December 1st: Today is a very special day. I’m not talking about the first day to break into those advent calendars for those who celebrate Christmas nor the last day of classes before finals for those of us in school. Today is World AIDS Day.
At first glance, strangers wouldn’t guess that HIV/AIDS was a disease that would impact me–directly or indirectly. It’s 2017 and I’m a middle-class, caucasian, American, heterosexual female in my mid-20s with privilege (education, resources, community, money) coming out the ying-yang in comparison to others. I’m not a young, homosexual male, living in Southern California in the 1980s, having unprotected sex. But, my uncle was.
My Uncle Brian was the life of the party. He was the epitome of a class clown. He was the master of elaborate gag gifts. He was an incredible chef. He was a people-person. He loved a good Hawaiian shirt, especially when worn in Hawaii. He had incredible friends. My Uncle Brian was “my person”.
I didn’t even know my uncle was gay until I was in middle school. I grew up with my uncle’s partners being part of my life, but I never knew they were his partners. I thought he had really good friends who would vacation with us and come to our family events and who would buy me presents. Being gay wasn’t something I understood. I didn’t get it because it was never a point of conflict. Gay was just a thing. Akin to being white or having brown eyes or having attached earlobes. It really didn’t matter to me as long as that person was happy. So, when I was 11 and on my way home from a Christmas family reunion at my uncle’s home in West Hollywood (now it all makes sense), I sat in the backseat staring out the windows and asked my parents if Uncle Brian was gay. They replied, “yes”. I think I probably shrugged and continued staring out the window. Nothing changed. No big deal. But, what I’m getting at, is my uncle never told me he was gay. He was my person and he didn’t tell me. I don’t blame him, I blame society.
Flash forward a few years, and I’m in high school where I’m heavily involved in my school’s Gay-Straight Alliance: participating in the Day of Silence, protesting Proposition 8, volunteering for LGBTQIA events. Then, it’s the summer of 2009 and I’m studying to raise my SAT scores from good to amazing. And, it’s then, that I had an eery feeling. My intuition told me something was wrong with my person. I spent the day trying to contact my Uncle Brian, only to find that he was in the Intensive Care Unit at a top Los Angeles hospital. I dropped everything and drove four hours to find him gasping for air, his body consumed by Pneumocystis pneumonia, among other infections. My uncle was frail, but still managed to smile and open his eyes wide when I walked into his room. Between breaths of oxygen being pumped into his lungs by the BiPAP, he whispered to me how proud he was of me and then he thanked me for loving loving him for who he was. THANKED ME FOR LOVING HIM FOR HIM. This was what mattered the most to him in the end: unconditional love. Isn’t that what we all want and deserve? (The answer is yes). I was the last person to hear his voice. I spent the following weeks driving up to see him, sitting at his bedside and reading books by Atul Gawande and Jerome Groopman or studying SAT vocabulary. I spent my 17th birthday beside his shell of a body ridden with infection. My Uncle Brian, my person, died from an AIDS-related infection and I never even knew he was HIV positive.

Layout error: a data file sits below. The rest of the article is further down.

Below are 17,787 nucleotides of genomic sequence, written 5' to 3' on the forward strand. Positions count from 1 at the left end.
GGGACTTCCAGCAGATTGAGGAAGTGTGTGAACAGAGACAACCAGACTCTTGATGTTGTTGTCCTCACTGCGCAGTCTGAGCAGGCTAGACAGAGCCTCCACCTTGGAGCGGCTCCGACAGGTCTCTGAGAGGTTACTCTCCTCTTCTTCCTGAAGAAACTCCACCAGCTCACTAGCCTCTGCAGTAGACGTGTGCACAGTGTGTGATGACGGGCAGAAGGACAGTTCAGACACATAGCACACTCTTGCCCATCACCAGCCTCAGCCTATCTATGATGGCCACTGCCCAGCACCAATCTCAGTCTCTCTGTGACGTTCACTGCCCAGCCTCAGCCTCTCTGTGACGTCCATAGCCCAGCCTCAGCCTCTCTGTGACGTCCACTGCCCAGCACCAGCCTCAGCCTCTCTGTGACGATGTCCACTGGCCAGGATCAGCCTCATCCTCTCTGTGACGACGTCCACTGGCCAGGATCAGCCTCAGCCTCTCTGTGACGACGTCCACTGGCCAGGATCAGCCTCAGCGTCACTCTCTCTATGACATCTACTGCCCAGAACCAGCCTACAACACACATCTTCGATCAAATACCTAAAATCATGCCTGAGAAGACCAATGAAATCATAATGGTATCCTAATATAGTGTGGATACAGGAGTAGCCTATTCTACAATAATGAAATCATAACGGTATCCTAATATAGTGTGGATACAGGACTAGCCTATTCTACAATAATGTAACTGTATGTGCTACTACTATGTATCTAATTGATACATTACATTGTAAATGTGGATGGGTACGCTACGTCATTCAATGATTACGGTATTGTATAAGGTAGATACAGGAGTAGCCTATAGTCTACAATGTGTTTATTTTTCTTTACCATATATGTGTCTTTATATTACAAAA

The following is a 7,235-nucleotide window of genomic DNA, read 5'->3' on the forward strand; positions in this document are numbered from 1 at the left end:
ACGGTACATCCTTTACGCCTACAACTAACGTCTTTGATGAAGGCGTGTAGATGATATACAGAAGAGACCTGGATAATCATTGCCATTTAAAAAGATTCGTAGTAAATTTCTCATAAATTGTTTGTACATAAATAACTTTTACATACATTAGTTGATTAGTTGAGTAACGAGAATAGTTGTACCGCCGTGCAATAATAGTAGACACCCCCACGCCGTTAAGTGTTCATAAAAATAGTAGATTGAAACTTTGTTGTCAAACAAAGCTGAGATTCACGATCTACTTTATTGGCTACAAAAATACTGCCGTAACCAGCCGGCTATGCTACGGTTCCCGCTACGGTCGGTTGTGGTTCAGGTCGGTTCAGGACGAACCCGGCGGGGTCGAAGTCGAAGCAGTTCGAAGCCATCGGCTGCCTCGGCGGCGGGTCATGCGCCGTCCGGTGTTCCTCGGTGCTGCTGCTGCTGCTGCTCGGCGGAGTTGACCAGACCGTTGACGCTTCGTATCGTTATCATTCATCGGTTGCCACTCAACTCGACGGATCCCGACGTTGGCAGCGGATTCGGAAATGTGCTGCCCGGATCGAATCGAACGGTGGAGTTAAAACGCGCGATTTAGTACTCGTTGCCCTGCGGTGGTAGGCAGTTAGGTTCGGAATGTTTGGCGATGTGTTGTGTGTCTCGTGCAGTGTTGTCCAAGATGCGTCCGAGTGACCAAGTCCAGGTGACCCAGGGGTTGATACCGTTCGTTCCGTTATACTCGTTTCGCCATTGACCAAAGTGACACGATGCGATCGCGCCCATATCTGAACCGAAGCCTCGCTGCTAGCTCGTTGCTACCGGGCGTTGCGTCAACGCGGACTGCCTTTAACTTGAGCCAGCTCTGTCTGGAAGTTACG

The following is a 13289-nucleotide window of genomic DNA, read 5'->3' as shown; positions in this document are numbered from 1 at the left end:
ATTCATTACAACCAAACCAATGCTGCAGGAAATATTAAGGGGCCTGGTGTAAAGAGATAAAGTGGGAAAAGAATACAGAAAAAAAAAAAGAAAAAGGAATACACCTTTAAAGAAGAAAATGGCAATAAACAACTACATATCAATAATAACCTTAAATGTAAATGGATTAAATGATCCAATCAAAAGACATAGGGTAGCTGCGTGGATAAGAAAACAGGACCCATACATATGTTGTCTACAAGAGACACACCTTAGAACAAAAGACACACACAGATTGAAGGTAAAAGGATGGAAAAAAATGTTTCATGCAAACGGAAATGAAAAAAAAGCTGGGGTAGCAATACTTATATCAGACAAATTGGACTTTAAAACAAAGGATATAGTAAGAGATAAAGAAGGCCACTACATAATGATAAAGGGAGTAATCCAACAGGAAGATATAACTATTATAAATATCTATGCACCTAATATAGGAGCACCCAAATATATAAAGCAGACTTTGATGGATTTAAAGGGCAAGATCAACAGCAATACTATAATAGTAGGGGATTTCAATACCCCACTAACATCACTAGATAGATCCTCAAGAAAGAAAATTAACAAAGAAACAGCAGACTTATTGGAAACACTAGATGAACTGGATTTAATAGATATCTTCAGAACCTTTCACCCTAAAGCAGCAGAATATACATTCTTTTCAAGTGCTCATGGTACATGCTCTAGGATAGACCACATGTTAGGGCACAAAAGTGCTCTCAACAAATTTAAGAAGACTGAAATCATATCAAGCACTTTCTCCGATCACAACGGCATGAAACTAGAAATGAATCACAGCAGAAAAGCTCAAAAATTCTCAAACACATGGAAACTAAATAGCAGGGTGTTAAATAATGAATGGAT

My uncle was not perfect. To err is human and he was human. But, he did not deserve to die in pain with people hating him for being himself: a beautiful soul, a wonderful friend, a jovial spirit, a gay man who was HIV positive. AIDS (Acquired Immunodeficiency Syndrome) is the most advanced stage of the HIV (Human Immunodeficiency Virus) when the immune system becomes so weak that it cannot fight off infection. It was not discovered until the 1980s when it was still greatly misunderstood in terms of transmission and treatment. It really was a death sentence back then. Now, people know how it is contracted and therefore preventable, in addition to being more treatable. It can be managed and patients can live without the same imminent fears.
I say all of this because now we know. Now we can inform others on measure to prevent transmission, free HIV testing, and resources for treatment. There should not be shame associated with a disease. We should treat others with kindness. So, no matter your political, religious, and/or personal leanings, I share my story of my Uncle Brian, in hopes that you can imagine what you would want if “your person” was in the same position as “my person” was.
Even though I write this through tears of sorrow and joy, I’m happy. Today, the world is a different place. Identifying as part of the LGBTQIA, specifically as a gay man, is not a death sentence. HIV isn’t a death sentence, especially if you live in first-world nations where treatment and testing is available. According to HIV.gov, there are more than 1.1 million people in the USA who are living with HIV today and 1 in 7 don’t know it yet. Worldwide, there are an estimated 37 million people living with HIV and 2.1 million of those are children. All of them matter.
Tonight, I’m wearing red in an effort to shine light on World AIDS Day. You’ll find me at a dance night with proceeds going to charity that helps in providing testing and treatment for people with HIV/AIDS. So, I’ll be on the dance floor, throwing my hands in the air like I just don’t care, smiling from ear to ear, and living like my uncle would have wanted: to the fullest and loving people for who they are.